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ENVS504: Society, Economy, and the Environment

Unit 1: Introduction to Complex Systems Theory   Many of the crises and catastrophes that human societies have faced have seemed catastrophic, because humans typically assume that systems are simple and change in gradual, linear ways.  Instead, most systems are actually complex, and nonlinear relationships and changes are far more common.  Many scientific disciplines now use complex systems theory to better understand dynamic systems (those that undergo change constantly).  Complex systems theory, or the study of systems that are characterized by nonlinear changes over time, has been especially important to the study of coupled society-environment systems.  This theory has provided a foundation for the resilience concept for ecosystems and the development, maturity, collapse, and reorganization of coupled society-environment systems.

This unit will provide you with a basic background in complex systems theory, including definitions for common terminology, descriptions of the underlying system behaviors, and how this approach allows for system prediction and measurement, including the measurement of risk of catastrophe or collapse.

Unit 1 Time Advisory
This unit should take approximately 8.5 hours to complete.

☐    Subunit 1.1: 3.75 hours

☐    Subunit 1.2: 3.75 hours

☐    Subunit 1.3: 1 hour

Unit1 Learning Outcomes
Upon successful completion of this unit, the student will be able to: - Define and discuss terminology such as: attractor, chaos, catastrophe, complex, feedback, hysteresis, nonlinear, resilience, self-organization, systems, teleconnection, threshold, and tipping point. - Differentiate between simple and complex systems and relationships. - Identify behaviors of social, economic, and environmental systems that can be classified as complex in every day familiar systems. - Describe one or more indicators or metrics that could be used to measure a system’s resilience to a disturbance. - Explain Panarchy theory, and draw a panarchy path that an environmental or social system might follow. 

1.1 Complex Systems Theory   1.1.1 Complex Systems   - Reading: The Novel Research Institute: “Complex Systems Theory: Complexity, Emergent Systems, and Complex Biological Systems” Link: The Novel Research Institute:  “Complex Systems Theory: Complexity, Emergent Systems, and Complex Biological Systems” (PDF)

 Instructions: Please click on the above link and read pages 2-11
and 19-23 for an introduction to definitions, terms, and categories
of complex systems.  

 Reading this article and taking notes should take approximately 1
hour.  

 Terms of Use: Please respect the copyright and terms of use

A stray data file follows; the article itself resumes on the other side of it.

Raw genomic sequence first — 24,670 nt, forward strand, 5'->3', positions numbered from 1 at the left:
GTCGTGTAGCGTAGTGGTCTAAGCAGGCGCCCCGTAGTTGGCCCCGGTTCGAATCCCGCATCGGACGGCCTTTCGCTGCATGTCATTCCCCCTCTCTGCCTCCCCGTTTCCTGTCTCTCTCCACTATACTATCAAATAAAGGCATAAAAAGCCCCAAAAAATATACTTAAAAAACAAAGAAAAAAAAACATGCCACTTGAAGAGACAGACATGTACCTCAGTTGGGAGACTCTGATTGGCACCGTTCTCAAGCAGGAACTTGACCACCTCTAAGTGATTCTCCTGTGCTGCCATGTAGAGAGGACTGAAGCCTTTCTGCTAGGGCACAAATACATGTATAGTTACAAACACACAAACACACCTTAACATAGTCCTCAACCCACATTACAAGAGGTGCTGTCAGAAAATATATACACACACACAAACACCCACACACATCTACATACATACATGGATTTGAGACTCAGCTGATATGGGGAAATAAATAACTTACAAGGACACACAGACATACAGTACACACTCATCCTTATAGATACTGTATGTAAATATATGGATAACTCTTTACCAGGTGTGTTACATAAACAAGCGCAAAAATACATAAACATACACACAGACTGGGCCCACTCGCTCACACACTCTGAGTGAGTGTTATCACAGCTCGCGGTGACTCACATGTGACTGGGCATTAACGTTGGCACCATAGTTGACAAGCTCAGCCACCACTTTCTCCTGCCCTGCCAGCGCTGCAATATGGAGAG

displayed on the webpage above.

1.1.2 Self-Organization, Feedbacks, and Attractors   - Reading: Philosophical Transactions of the Royal Society of London: DJT Sumpter’s “The Principles of Collective Animal Behavior” Link: Philosophical Transactions of the Royal Society of London: DJT Sumpter’s “The Principles of Collective Animal Behavior” (HTML)

 Instructions: Please click on the above link and either read this
paper.  You can download the full text as PDF or HTML on the right
side of the page.  Sumpter defines self-organization and explains
the development of self-organization theory.  He then describes
self-organized behavior in many different animal and human systems
that are driven by individual behavior.  He also explains the
importance of collective behavior, and the influence of complexity
on self-organization at both the individual and collective scale.  

 Reading this article and taking notes should take approximately 1
hour.  

 Terms of Use: Please respect the copyright and terms of use
displayed on the webpage above.
  • Reading: Massachusetts Institute of Technology: Evelyn Fox Keller’s “Organisms, Machines, and Thunderstorms: A History of Self-Organization, Part Two. Complexity, Emergence, and Stable Attractors” Link: Massachusetts Institute of Technology: Evelyn Fox Keller’s “Organisms, Machines, and Thunderstorms: A History of Self-Organization, Part Two. Complexity, Emergence, and Stable Attractors” (PDF)

    Instructions: Please click on the above link and select the “Downloadable Full Text” link at the bottom of the webpage to access the PDF.  You may skim the historical material up to the “Reflections” section on page 22.  From the “Reflections” section onward, please read carefully and take notes.  Here, Keller describes how self-organization theory has been used in modern times to identify feedbacks and attractors in a variety of natural and human systems.

    Reading this article should take approximately 1 hour.

    Terms of Use: Please respect the copyright and terms of use displayed on the webpage above.

1.1.3 Catastrophe Theory and Thresholds   - Reading: Ecology and Society: David Briske et al.’s “Catastrophic Thresholds: A Synthesis of Concepts, Perspectives, and Applications” Link: Ecology and Society: David Briske et al.’s “Catastrophic Thresholds: A Synthesis of Concepts, Perspectives, and Applications” (HTML or PDF)

 Instructions: Please click on the above link and read this paper.